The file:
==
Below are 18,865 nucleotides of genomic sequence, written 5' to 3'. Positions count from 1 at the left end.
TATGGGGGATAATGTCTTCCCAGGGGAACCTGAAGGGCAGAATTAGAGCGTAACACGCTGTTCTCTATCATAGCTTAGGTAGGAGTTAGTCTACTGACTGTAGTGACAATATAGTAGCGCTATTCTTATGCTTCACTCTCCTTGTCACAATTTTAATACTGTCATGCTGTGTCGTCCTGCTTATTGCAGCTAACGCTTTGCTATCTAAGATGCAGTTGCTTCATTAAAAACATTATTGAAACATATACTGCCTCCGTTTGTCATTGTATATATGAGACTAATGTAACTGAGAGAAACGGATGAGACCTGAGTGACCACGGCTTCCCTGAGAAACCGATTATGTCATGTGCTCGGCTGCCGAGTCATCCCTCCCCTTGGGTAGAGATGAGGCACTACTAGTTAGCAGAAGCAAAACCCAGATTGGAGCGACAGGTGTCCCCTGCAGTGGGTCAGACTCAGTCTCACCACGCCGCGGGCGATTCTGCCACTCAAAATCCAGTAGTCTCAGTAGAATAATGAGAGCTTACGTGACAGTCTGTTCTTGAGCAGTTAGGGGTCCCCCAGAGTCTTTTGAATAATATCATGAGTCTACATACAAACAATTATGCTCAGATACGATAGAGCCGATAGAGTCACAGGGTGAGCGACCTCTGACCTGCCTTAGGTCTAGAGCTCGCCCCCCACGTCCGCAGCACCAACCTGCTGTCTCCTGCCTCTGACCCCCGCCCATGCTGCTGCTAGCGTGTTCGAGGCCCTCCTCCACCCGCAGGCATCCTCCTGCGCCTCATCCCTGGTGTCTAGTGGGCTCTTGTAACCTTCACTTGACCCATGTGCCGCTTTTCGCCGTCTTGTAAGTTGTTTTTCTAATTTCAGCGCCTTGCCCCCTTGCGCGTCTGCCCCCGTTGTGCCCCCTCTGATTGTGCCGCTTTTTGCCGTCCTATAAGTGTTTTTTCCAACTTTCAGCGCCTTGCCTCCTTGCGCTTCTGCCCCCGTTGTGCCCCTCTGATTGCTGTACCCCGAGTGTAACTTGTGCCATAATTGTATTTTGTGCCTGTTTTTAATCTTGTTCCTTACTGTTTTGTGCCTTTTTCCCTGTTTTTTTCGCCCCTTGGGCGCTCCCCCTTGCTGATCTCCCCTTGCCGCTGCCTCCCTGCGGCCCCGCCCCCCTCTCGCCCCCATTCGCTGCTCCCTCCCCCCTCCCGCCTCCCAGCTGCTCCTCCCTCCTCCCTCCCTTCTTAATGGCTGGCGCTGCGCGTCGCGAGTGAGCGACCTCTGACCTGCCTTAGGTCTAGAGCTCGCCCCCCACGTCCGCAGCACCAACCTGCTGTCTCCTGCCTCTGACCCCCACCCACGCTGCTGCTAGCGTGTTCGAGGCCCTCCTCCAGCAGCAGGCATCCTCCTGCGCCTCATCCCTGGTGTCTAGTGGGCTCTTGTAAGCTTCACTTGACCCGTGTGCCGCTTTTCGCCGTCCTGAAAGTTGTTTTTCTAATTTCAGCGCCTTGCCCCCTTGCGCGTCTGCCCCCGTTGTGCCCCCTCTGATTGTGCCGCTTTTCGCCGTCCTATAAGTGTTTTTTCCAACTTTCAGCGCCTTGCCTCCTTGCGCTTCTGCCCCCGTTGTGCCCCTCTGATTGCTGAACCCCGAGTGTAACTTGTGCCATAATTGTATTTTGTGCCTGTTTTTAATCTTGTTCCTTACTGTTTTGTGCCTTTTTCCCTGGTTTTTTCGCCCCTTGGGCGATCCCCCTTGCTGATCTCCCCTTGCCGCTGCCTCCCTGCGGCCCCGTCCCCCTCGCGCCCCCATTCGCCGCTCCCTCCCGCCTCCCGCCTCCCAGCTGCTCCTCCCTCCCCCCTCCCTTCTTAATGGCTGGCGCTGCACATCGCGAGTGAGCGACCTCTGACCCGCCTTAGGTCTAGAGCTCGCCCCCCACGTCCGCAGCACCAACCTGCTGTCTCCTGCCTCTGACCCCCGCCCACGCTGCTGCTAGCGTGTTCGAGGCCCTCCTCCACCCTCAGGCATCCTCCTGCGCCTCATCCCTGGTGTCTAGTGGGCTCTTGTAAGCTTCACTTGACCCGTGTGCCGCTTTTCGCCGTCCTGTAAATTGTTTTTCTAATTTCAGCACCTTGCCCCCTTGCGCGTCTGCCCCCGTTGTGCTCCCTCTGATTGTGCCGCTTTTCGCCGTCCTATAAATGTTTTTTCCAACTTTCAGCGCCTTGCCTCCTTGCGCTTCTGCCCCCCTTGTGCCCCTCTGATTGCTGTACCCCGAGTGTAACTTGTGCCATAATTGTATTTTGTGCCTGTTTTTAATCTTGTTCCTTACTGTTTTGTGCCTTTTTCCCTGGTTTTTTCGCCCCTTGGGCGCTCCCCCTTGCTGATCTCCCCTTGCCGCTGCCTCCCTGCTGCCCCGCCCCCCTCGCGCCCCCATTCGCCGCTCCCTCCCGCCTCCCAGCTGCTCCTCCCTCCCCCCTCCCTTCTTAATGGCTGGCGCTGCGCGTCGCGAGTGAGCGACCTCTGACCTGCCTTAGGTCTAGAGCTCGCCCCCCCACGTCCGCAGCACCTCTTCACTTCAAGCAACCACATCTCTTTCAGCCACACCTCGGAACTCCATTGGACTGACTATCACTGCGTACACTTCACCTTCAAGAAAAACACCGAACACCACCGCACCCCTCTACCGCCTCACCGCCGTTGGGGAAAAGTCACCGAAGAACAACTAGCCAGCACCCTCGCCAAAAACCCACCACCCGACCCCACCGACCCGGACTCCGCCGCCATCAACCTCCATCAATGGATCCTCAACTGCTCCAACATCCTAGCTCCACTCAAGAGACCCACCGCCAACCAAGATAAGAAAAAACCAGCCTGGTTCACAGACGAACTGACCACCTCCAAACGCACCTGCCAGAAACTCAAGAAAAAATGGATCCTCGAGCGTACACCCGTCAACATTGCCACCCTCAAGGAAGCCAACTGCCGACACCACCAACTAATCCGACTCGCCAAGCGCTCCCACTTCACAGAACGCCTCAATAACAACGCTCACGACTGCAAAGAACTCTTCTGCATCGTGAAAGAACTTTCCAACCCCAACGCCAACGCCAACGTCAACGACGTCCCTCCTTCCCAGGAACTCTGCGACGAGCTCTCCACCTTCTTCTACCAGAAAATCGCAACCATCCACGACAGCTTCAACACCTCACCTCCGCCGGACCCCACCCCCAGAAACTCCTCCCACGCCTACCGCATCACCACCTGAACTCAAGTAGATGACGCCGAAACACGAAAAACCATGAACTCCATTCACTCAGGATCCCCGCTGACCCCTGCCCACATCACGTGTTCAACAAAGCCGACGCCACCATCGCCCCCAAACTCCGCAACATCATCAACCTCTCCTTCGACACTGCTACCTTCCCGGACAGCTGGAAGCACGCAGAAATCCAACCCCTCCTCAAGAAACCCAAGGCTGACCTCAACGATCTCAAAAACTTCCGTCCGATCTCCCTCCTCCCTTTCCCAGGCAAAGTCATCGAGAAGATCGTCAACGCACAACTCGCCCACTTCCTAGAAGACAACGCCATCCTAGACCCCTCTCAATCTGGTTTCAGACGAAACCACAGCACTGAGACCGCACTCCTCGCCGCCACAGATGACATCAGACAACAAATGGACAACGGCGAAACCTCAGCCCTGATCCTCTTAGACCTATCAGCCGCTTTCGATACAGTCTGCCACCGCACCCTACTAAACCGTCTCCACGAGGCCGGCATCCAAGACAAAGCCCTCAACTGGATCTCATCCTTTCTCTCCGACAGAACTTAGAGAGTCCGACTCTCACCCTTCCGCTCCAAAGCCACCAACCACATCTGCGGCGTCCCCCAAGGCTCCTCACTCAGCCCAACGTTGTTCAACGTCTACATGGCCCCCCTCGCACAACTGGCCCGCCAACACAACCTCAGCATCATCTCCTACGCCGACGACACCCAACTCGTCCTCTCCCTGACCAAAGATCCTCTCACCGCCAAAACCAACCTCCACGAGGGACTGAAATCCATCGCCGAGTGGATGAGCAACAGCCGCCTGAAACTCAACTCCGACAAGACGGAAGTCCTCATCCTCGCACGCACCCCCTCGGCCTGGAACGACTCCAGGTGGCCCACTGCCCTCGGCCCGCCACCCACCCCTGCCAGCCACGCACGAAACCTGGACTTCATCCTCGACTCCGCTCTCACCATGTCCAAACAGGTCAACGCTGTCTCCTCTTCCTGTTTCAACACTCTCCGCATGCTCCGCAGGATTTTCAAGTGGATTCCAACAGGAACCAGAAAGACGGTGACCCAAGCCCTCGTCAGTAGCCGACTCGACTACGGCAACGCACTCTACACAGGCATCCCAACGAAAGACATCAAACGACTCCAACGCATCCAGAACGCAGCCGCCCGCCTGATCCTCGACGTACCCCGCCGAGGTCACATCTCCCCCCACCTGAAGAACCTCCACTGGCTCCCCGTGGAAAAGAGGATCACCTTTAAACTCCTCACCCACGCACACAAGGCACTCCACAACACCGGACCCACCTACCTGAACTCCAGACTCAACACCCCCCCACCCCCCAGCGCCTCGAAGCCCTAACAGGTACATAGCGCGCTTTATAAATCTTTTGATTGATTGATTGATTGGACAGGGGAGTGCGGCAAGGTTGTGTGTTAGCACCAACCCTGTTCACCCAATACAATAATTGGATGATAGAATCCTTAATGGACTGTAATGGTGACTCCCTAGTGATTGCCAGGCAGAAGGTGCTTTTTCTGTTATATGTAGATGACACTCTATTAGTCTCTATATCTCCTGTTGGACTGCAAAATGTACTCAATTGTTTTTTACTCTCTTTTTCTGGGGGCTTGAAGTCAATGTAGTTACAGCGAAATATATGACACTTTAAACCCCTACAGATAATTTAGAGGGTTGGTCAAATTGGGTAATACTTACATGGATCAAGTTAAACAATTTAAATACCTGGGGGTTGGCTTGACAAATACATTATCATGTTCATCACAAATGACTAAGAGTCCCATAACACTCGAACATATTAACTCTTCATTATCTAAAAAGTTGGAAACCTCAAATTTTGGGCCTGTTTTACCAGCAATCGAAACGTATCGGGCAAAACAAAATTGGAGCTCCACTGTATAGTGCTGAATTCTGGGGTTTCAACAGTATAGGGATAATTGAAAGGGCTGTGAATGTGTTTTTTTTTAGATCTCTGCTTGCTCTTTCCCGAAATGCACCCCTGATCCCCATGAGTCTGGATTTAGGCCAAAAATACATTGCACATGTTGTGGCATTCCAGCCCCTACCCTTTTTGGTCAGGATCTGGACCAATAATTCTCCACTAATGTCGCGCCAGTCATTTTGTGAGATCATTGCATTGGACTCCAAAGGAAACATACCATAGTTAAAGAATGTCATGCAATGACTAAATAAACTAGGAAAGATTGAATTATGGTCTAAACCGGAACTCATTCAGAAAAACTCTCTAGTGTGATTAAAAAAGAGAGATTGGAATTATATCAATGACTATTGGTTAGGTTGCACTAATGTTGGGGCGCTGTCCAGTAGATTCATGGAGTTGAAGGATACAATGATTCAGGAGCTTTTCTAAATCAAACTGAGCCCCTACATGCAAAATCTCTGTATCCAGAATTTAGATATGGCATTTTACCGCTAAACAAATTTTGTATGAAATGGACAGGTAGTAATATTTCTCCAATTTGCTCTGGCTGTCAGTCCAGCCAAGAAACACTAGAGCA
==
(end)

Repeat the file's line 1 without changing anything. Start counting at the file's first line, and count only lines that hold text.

Below are 18,865 nucleotides of genomic sequence, written 5' to 3'. Positions count from 1 at the left end.